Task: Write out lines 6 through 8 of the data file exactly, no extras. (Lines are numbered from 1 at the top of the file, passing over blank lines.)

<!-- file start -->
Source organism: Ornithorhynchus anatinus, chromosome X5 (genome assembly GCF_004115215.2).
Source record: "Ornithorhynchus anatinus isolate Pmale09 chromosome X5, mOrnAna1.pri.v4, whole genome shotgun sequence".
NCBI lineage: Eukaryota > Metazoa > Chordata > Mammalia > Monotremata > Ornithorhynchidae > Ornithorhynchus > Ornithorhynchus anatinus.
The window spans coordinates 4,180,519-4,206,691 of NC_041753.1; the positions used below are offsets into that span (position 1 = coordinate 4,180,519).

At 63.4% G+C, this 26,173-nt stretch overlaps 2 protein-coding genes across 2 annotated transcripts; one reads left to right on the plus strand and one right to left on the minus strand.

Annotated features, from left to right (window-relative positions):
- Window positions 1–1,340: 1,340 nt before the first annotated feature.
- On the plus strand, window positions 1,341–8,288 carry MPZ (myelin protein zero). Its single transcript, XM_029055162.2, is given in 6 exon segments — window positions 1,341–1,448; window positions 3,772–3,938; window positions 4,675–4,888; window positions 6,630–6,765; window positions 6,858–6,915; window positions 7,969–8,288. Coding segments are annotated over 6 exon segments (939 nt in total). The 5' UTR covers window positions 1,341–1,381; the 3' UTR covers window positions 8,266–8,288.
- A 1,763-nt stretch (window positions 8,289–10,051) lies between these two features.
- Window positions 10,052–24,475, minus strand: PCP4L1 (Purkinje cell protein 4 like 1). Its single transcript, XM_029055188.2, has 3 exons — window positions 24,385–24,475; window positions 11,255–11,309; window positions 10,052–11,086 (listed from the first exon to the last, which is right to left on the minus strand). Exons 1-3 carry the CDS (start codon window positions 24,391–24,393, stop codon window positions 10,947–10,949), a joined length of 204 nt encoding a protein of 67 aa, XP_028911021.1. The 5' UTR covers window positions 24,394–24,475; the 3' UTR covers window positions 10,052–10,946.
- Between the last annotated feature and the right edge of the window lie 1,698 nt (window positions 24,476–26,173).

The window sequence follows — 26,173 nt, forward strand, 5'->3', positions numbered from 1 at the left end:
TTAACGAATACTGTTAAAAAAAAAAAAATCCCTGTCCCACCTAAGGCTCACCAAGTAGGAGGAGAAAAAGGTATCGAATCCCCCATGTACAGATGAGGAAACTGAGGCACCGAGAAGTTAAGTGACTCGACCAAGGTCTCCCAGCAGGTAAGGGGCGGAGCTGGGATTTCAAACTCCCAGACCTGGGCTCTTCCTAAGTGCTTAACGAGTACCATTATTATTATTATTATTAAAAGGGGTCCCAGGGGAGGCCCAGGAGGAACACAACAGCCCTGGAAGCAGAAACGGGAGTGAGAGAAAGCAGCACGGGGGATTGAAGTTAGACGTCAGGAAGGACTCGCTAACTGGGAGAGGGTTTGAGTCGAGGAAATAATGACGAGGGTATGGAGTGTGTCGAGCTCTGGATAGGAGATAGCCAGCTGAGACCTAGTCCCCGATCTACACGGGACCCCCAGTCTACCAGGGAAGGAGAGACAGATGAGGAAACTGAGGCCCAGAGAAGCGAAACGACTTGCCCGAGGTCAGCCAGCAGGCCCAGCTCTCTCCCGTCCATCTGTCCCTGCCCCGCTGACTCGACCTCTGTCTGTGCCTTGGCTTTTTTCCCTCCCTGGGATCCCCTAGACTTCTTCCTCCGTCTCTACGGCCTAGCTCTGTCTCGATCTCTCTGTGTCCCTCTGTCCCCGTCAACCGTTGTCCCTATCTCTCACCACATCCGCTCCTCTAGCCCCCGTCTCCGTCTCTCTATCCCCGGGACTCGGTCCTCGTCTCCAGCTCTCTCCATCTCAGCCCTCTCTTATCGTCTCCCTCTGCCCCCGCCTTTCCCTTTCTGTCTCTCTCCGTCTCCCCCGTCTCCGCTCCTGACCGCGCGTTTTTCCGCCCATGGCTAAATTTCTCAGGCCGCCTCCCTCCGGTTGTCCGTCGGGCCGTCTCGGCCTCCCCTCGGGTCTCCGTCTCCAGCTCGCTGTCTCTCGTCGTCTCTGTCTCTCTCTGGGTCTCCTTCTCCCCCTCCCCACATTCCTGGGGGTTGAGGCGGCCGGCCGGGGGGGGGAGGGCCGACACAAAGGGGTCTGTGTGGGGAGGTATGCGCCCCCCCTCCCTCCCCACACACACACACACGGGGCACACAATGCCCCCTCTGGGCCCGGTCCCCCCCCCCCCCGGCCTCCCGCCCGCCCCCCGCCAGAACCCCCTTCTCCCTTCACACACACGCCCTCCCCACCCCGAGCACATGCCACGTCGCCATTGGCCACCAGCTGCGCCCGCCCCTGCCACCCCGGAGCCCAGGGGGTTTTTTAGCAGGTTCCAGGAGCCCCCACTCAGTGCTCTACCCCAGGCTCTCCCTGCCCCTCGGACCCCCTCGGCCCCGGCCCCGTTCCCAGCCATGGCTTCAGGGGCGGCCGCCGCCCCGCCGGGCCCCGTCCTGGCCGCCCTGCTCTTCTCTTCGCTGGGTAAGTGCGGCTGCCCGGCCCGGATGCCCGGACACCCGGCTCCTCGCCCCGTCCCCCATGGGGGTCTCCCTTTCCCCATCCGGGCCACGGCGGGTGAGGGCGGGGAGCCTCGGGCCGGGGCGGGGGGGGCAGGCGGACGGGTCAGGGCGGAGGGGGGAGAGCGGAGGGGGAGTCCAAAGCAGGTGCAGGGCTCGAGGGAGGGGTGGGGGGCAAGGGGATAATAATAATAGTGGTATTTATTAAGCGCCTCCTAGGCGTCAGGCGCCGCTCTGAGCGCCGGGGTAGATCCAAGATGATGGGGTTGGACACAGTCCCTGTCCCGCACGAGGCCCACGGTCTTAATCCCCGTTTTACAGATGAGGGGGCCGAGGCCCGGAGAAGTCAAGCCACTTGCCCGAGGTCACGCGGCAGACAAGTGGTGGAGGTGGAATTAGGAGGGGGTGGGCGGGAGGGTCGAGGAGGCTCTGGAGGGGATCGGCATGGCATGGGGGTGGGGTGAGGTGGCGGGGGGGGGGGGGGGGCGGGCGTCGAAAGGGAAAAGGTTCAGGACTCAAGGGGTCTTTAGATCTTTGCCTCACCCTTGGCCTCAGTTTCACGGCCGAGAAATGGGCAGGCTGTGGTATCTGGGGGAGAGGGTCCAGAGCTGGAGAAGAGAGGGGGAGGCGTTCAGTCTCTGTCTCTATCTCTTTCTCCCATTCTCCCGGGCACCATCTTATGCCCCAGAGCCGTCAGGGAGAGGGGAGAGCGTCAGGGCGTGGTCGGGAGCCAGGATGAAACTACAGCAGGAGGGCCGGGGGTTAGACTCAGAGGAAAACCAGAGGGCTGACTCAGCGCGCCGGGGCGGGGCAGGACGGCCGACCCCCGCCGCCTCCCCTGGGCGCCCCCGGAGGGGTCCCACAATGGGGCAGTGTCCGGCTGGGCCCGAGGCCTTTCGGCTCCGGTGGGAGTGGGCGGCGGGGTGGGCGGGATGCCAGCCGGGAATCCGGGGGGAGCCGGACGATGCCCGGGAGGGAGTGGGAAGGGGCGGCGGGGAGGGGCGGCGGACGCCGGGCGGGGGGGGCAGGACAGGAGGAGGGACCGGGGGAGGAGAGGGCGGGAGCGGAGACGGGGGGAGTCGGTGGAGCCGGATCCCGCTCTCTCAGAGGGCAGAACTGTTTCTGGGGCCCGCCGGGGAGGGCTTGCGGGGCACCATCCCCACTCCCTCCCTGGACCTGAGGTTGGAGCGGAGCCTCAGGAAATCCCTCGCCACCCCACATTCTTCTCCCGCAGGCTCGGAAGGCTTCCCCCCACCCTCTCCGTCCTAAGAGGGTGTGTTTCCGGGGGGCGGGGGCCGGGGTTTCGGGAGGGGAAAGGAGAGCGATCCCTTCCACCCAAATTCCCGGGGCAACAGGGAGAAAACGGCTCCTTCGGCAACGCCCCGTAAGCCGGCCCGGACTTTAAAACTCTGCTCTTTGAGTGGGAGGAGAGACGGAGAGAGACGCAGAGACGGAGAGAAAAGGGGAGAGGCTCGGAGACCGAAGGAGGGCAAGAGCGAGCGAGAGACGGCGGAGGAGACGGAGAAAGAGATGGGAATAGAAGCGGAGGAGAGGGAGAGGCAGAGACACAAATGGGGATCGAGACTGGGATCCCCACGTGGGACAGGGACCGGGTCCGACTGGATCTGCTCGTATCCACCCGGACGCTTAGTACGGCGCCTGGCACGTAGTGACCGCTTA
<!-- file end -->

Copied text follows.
Annotated features, from left to right (window-relative positions):
- Window positions 1–1,340: 1,340 nt before the first annotated feature.
- On the plus strand, window positions 1,341–8,288 carry MPZ (myelin protein zero). Its single transcript, XM_029055162.2, is given in 6 exon segments — window positions 1,341–1,448; window positions 3,772–3,938; window positions 4,675–4,888; window positions 6,630–6,765; window positions 6,858–6,915; window positions 7,969–8,288. Coding segments are annotated over 6 exon segments (939 nt in total). The 5' UTR covers window positions 1,341–1,381; the 3' UTR covers window positions 8,266–8,288.